Most of you know me as a football guy. It's the sport I've covered most notably the last four and a half years here in D.C., but it's basketball that will always be my first sports love.
It's the sport I grew up playing and still do. It's a sport that was my escape and my solace. When life got me down, I'd grab a ball and my headphones and head to my local court. I'd take shot after shot, until I had sweat whatever had me down straight out of me.
As an eight-year-old I watched my favorite player Michael Jordan finish off Utah one final time. As a 12-year-old growing up in South Carolina, I watched my favorite team – the Charlotte Hornets – move to New Orleans. I needed a new team. That guy wearing No. 8 in L.A. looked a whole lot like old No. 23 from Chicago. Kobe Bryant became my new favorite player. The Lakers became my new favorite team.
The number of hours I spent in the gym by myself, from my teenage years through college and even to this day, working on my game the same way in the same style that Kobe did is almost embarrassing. It was his profession. I play pickup once a week. Yet it brings the same joy, because in the end basketball played at any level is just a game. So there I'd be working on a particular move, then the counter to that move and then the counter to that one…just like Kobe did.
So today as I went to my real job, talking into a microphone, I was tasked with delivering the news about a man who I hadn't really realized meant this much to me. My days of being a fan are long over. That is a hazard of this job. I root for players now if I root at all. I still enjoy the game, but when you get to know the people involved it becomes much more about them than the jerseys they wear, even if part of this job is capturing the people for the fans who care more than is possibly explainable about the jerseys.
The way I chose to do this was to share the stories that came flooding back to me over the last 20-something hours since the world was rocked by the news. Some of these were stories I was reminded of. Most of them are my own favorite Kobe stories – the things that defined my favorite player when I still had such a thing. Here they are, taken straight from my update scripts and enhanced with the audio and some accompanying material where appropriate.
Some players don’t understand and certainly can’t explain their own greatness. Kobe Bryant was not that player. Bryant's basketball education started with VHS tapes his grandparents would send him to Italy while his father was playing professionally there. He'd study them on end and engulf every piece of information he could about the players, like Magic Johnson.
As Bryant's own career accolades started ascending among those he'd studied, it allowed him leeway to do things on the court that others simply couldn't…because he did things that others simply couldn't. One of the best examples was after hitting a rather impossible shot falling into the Suns bench, he smacked Phoenix coach Alvin Gentry right on the butt. All Gentry could do was laugh.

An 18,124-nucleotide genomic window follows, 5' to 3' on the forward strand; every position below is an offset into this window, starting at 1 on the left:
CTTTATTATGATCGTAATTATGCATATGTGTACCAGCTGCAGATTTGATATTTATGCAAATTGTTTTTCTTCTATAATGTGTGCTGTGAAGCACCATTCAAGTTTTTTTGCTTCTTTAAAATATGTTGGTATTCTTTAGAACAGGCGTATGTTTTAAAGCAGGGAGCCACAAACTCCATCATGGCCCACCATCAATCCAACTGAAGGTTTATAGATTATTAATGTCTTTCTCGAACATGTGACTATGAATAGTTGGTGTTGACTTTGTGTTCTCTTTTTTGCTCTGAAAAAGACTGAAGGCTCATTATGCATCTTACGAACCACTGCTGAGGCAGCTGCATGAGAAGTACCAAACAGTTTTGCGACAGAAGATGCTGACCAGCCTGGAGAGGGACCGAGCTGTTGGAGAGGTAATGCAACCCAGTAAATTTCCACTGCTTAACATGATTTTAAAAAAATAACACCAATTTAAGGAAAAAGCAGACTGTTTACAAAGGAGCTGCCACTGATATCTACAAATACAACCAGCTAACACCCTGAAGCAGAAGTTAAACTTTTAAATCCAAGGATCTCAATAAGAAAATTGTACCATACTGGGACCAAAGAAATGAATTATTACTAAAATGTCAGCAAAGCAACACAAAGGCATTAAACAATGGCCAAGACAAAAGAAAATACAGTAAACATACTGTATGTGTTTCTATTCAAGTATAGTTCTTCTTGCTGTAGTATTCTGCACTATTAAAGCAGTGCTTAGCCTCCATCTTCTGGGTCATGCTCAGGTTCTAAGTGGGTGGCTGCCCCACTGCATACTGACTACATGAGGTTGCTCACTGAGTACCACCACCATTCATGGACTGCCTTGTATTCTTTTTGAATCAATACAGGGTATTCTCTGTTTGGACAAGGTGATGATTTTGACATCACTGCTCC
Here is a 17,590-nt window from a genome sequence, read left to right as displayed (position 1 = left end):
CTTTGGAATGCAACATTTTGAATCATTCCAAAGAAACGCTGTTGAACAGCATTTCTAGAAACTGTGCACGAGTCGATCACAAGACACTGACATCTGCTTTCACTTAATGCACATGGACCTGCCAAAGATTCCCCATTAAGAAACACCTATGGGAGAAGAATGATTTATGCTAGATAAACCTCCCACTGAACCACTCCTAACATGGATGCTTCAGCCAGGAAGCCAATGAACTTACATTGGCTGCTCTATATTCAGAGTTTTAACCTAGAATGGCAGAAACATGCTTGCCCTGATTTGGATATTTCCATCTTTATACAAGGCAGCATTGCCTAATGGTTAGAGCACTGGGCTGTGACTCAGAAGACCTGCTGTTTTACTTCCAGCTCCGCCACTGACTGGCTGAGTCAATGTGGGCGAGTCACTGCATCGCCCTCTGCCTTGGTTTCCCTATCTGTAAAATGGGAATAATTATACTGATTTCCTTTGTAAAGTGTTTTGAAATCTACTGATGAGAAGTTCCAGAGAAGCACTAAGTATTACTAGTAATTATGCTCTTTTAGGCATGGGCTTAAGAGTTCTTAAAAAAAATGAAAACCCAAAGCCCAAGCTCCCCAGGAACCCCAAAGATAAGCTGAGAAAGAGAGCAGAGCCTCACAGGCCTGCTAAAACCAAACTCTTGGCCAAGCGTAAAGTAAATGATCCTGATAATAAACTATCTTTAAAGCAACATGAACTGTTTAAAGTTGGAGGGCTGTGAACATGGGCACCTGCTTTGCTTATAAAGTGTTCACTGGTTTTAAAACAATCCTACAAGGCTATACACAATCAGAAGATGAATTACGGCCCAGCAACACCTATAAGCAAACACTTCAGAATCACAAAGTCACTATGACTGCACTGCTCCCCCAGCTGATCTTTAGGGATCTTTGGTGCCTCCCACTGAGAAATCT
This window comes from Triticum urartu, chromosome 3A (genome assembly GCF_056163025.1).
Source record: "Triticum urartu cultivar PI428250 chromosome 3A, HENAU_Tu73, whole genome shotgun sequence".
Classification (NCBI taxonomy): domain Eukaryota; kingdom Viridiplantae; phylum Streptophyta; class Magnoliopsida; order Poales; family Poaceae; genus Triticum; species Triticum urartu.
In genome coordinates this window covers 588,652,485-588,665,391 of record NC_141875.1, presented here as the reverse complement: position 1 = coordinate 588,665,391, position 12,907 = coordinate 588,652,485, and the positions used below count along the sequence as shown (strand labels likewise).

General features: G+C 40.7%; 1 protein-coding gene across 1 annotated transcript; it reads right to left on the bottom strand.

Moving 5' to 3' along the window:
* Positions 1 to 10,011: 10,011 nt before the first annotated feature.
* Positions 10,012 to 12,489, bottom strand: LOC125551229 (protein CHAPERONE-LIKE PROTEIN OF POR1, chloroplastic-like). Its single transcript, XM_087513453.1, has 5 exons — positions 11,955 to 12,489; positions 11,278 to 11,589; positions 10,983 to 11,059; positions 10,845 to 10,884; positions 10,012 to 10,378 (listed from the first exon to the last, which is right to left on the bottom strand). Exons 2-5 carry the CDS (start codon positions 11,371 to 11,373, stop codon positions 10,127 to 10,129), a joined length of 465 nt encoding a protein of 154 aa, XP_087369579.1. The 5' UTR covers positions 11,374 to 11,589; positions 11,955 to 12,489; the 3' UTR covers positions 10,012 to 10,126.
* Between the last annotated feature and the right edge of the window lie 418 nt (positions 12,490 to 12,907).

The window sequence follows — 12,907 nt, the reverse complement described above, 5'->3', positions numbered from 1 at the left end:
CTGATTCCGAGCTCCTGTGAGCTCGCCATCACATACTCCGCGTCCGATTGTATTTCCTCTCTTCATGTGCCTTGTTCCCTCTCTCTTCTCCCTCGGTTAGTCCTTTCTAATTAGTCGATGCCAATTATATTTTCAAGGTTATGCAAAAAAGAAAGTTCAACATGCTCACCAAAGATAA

Bryant passed away yesterday at the age of 41 with 8 others, including his 13 year old daughter, in a helicopter accident leaving behind an endless stream of memories, but also an endless amount of possibility. Bryant’s post-career life included copious amounts of mentoring and coaching as well as an academy award.
(Grant and Danny spoke at 12:15pm about the last celebrity death that had shaken them like Kobe’s had to so many. It lead right into this update):
I'm Craig Hoffman and my answer to that last question Grant and Danny asked – Stuart Scott and 14 years, one week and one day ago I like, so many of you, tuned on SportsCenter to get a recap of NFL Championship Weekend. Clear as day I can remember Stu greeting me like this instead
This was before smart phones. None of us knew what we were about to watch, which was Stuart…as only Stu could…describe one of the greatest performances in NBA history.
14 years later…perhaps the only thing more unbelievable is that both of them are gone. Bryant died yesterday in a helicopter crash at the age of 41. Bryant’s daughter, Gianna, two of her teammates – Alyssa and Payton, their parents, coaches and the pilot…nine in total…died in the crash as well.
The NBA continued its games last night. Players paid tribute by taking 8 and 24 second violations…of course Bryant’s two numbers in the NBA. Trae Young, Gianna Bryant’s favorite player, donned #8 as he dropped 45 points against the Wizards on…you guessed it…24 shots. Devin Booker scored 36 on 24 shots. Booker and Young combined? 81. Sports, man.
Kobe Bryant had four children. Two are under the age of four. There is Natalia, who is 17. Only one of them though – Gianna – was enough like her father to earn the nickname “Lady Mamba.” Bryant’s longtime teammate Derek Fisher said Gigi had the same demeanor as her dad. In dad’s retirement, she was with him on the sideline of games from NBA arenas to UConn’s Gampel Pavilion…an arena in which dad says she was hellbent on playing in. As you know by now, Gigi…at just 13…died with her father yesterday in helicopter crash. Seven others, including two of Gianna’s teammates – Alyssa and Payton – died as well. Kobe Bryant, who is a lock to be inducted into the Hall of Fame later this year, was just 41 years old.
Kobe Bryant had a hand signal he would use that everybody in the league knew. He would stand at the elbow, whistle and then hold his hands up in a triangle with his index fingers and thumbs, flicking the triangle open and closed. In 2008 while doing an impression of Bryant in front of him and the rest of team USA, LeBron James explained what that meant.
James passed Bryant Saturday night for third on the NBA’s all-time scoring list and Kobe congratulated him in what turned out to be his final tweet. For as competitive as he was in the 20 years he played, he understood history and was gracious in defeat. Bryant died yesterday at just 41 years old in a helicopter crash in LA. He was one of nine victims. The crash is still under investigation.
James and the Lakers play for the first time since the tragedy tomorrow night in LA vs the Clippers. The NBA kept games on last night. The most notable performance came against the Wizards…Trae Young dropped 45 points including a half-court shot at the halftime buzzer for Atlanta while wearing Bryant’s #8 instead of his own number 11. Young was Gianna Bryant’s favorite player. Kobe and Gigi had gone to three games this year. Two of them were Young’s.